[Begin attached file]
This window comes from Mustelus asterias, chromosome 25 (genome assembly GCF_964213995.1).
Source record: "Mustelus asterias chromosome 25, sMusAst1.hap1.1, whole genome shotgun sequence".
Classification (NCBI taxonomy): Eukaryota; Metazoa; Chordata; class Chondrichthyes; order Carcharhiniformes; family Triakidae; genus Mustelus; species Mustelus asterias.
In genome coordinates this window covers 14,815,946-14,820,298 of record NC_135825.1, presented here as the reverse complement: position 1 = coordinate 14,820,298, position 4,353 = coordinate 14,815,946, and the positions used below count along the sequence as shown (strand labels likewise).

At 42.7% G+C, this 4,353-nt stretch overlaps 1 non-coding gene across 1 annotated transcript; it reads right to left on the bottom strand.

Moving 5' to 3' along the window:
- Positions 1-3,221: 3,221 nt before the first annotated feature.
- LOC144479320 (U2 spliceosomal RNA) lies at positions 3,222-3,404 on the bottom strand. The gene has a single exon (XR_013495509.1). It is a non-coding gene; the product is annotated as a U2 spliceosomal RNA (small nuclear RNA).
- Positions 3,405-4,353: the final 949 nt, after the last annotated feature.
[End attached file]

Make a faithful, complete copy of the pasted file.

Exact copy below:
This window comes from Mustelus asterias, chromosome 25 (genome assembly GCF_964213995.1).
Source record: "Mustelus asterias chromosome 25, sMusAst1.hap1.1, whole genome shotgun sequence".
Classification (NCBI taxonomy): Eukaryota; Metazoa; Chordata; class Chondrichthyes; order Carcharhiniformes; family Triakidae; genus Mustelus; species Mustelus asterias.
In genome coordinates this window covers 14,815,946-14,820,298 of record NC_135825.1, presented here as the reverse complement: position 1 = coordinate 14,820,298, position 4,353 = coordinate 14,815,946, and the positions used below count along the sequence as shown (strand labels likewise).

At 42.7% G+C, this 4,353-nt stretch overlaps 1 non-coding gene across 1 annotated transcript; it reads right to left on the bottom strand.

Moving 5' to 3' along the window:
- Positions 1-3,221: 3,221 nt before the first annotated feature.
- LOC144479320 (U2 spliceosomal RNA) lies at positions 3,222-3,404 on the bottom strand. The gene has a single exon (XR_013495509.1). It is a non-coding gene; the product is annotated as a U2 spliceosomal RNA (small nuclear RNA).
- Positions 3,405-4,353: the final 949 nt, after the last annotated feature.